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1. Introduction

Sorting data is a fundamental operation in all programming languages, allowing for efficient organization and retrieval of information.

Besides, the Map interface is widely used to store key-value pairs in Java. However, the default iteration order of a Map isn’t always conducive to the needs of an application. Often, optimizing our operations requires us to sort the data in a specific order.

In this tutorial, we’ll explore the process of sorting a Java Map by key and value in descending order, offering detailed explanations and practical examples.

2. Understanding Maps and Sorting

A Map in Java is an interface representing a collection of key-value pairs. While the data isn’t inherently ordered, sometimes we need to display or process it in a sorted manner.

When sorting a Map in descending order by values, we need to consider the values associated with each key.

3. Sorting Keys of a Map With TreeMap

The TreeMap class is a sorted implementation of the SortedMap interface in Java. Specifically, it sorts keys of the elements based on their natural ordering or based on a specified Comparator in the constructor:

Map<K, V> sortedMap = new TreeMap(Comparator.reverseOrder());

To proof the previous statement we created a JUnit with an unsorted Map and giving a custom comparator to the constructor of the TreeMap.

public void given_UnsortedMap_whenUsingTreeMap_thenKeysAreInDescendingOrder() {
    SortedMap<String, Integer> treeMap = new TreeMap<>(Comparator.reverseOrder());
    treeMap.put("one", 1);
    treeMap.put("three", 3);
    treeMap.put("five", 5);
    treeMap.put("two", 2);
    treeMap.put("four", 4);

    assertEquals(5, treeMap.size());
    final Iterator<String> iterator = treeMap.keySet().iterator();

As we can see the Map is sorted by their keys in the alphabetic order.

4. Sorting Values With Custom Comparator

To sort a Map in descending order, we can use a custom Comparator that reverses the natural order of the values. Here’s an example of how to achieve this:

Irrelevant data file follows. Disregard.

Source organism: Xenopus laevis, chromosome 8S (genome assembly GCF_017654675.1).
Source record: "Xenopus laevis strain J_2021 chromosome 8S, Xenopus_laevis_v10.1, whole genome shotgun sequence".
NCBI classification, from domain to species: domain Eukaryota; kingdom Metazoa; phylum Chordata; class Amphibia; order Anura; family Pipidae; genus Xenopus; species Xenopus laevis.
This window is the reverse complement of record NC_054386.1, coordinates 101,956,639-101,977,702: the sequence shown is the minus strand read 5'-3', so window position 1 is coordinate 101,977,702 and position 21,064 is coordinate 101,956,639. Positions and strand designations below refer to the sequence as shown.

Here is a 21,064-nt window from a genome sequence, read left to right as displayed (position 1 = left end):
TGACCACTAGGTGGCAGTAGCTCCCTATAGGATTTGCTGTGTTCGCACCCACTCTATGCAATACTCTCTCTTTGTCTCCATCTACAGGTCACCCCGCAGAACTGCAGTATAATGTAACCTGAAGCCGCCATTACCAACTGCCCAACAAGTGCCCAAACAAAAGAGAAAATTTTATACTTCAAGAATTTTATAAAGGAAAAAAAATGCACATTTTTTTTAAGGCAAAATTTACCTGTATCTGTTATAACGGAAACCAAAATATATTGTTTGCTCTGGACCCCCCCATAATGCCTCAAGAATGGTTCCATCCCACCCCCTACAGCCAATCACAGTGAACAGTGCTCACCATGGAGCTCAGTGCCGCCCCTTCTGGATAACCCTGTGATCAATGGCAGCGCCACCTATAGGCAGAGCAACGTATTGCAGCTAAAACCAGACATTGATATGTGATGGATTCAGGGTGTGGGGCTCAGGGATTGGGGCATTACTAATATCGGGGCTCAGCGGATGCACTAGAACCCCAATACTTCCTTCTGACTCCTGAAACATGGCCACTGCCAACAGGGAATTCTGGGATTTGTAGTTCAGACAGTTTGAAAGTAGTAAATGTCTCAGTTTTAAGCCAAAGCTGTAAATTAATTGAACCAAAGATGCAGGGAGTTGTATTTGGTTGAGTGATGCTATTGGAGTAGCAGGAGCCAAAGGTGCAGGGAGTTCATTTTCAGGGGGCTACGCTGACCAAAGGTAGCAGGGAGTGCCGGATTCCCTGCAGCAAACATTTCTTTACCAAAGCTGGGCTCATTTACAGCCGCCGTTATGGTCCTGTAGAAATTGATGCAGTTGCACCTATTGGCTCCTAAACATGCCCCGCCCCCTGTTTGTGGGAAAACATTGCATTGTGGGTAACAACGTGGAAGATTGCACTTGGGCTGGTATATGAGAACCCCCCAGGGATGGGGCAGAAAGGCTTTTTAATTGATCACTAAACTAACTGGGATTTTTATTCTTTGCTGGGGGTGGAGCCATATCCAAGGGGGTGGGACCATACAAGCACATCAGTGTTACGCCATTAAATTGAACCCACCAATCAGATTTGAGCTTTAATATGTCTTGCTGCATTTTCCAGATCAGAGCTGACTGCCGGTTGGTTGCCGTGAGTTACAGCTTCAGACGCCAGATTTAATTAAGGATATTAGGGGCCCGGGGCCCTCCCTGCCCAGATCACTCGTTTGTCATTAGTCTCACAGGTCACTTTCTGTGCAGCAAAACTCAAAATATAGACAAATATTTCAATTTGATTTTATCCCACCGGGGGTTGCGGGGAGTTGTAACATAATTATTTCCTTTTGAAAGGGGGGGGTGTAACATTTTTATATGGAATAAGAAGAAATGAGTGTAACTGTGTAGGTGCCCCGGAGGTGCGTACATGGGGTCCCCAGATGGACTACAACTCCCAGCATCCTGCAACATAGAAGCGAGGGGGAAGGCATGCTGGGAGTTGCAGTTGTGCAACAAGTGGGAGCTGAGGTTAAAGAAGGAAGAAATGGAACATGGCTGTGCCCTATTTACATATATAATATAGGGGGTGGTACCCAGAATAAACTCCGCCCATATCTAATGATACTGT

public static <K, V extends Comparable<? super V>> Map<K, V> sortMapByValueDescending(Map<K, V> map) {
    return map.entrySet()
      .sorted(Map.Entry.<K, V>comparingByValue().reversed())
      .collect(Collectors.toMap(Map.Entry::getKey, Map.Entry::getValue, (e1, e2) -> e1, LinkedHashMap::new));

In this example, we define a method sortMapByValueDescending method that takes an input map and creates a custom Comparator to compare Map. Entry objects based on their values in descending order and initializes a new LinkedHashMap to hold the sorted entries.

The method streams through the input map’s entries, sorts them using the Comparator, and populates the sorted entries into the new map using the forEach method. It will result a map, with entries sorted by values in descending order while maintaining key-value associations.

To ensure the correctness of our sorting implementation, we can employ JUnit tests. JUnit is a widely used testing framework for Java applications.

Let’s create some test cases to validate our sortMapByValueDescending method:

    public void given_UnsortedMap_whenSortingByValueDescending_thenValuesAreInDescendingOrder() {
        Map<String, Integer> unsortedMap = new HashMap<>();
        unsortedMap.put("one", 1);
        unsortedMap.put("three", 3);
        unsortedMap.put("five", 5);
        unsortedMap.put("two", 2);
        unsortedMap.put("four", 4);

        Map<String, Integer> sortedMap = sortMapByValueDescending(unsortedMap);

        assertEquals(5, sortedMap.size());
        final Iterator<Integer> iterator = sortedMap.values().iterator();
        assertEquals(5, (int);
        assertEquals(4, (int);
        assertEquals(3, (int);
        assertEquals(2, (int);
        assertEquals(1, (int);

Here, we create a test method to verify the correctness of our sorting method. Moreover, we define an unsorted Map with various key-value pairs and then check if the sorted Map produced by our method has the correct size and all the elements from the map are sorted.

5. Conclusion

Sorting a Java Map in descending order is a valuable skill for programmers working with key-value data. Based on what we want to sort we can achieve this goal be using a proper Map with a custom Comparator or to create our own Comparator to sort the elements by value. Using TreeMap you will be able to sort the elements of a map by key, writing a custom Comparator you can define which elements do you want to sort keeping the same key-value association. Remember that smooth transitions are essential for guiding readers through your code and explanations, enhancing overall readability.

Armed with this knowledge, we can confidently sort Java Map objects in descending order to optimize our applications.

As always, the complete code samples for this article can be found over on GitHub.

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